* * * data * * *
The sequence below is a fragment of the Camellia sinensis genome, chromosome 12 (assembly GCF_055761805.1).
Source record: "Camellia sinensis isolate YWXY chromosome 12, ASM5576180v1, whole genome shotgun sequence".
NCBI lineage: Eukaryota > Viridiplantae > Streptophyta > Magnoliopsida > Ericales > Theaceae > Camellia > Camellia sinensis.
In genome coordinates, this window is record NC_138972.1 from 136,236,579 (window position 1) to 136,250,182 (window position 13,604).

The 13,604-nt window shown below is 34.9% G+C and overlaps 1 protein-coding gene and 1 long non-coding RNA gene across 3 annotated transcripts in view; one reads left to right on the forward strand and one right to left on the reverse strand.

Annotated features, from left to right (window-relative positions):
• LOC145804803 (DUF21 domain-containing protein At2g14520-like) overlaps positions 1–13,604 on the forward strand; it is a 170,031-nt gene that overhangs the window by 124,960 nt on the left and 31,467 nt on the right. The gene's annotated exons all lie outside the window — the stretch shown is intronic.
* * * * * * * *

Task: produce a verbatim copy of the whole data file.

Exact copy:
The sequence below is a fragment of the Camellia sinensis genome, chromosome 12 (assembly GCF_055761805.1).
Source record: "Camellia sinensis isolate YWXY chromosome 12, ASM5576180v1, whole genome shotgun sequence".
NCBI lineage: Eukaryota > Viridiplantae > Streptophyta > Magnoliopsida > Ericales > Theaceae > Camellia > Camellia sinensis.
In genome coordinates, this window is record NC_138972.1 from 136,236,579 (window position 1) to 136,250,182 (window position 13,604).

The 13,604-nt window shown below is 34.9% G+C and overlaps 1 protein-coding gene and 1 long non-coding RNA gene across 3 annotated transcripts in view; one reads left to right on the forward strand and one right to left on the reverse strand.

Annotated features, from left to right (window-relative positions):
• LOC145804803 (DUF21 domain-containing protein At2g14520-like) overlaps positions 1–13,604 on the forward strand; it is a 170,031-nt gene that overhangs the window by 124,960 nt on the left and 31,467 nt on the right. The gene's annotated exons all lie outside the window — the stretch shown is intronic.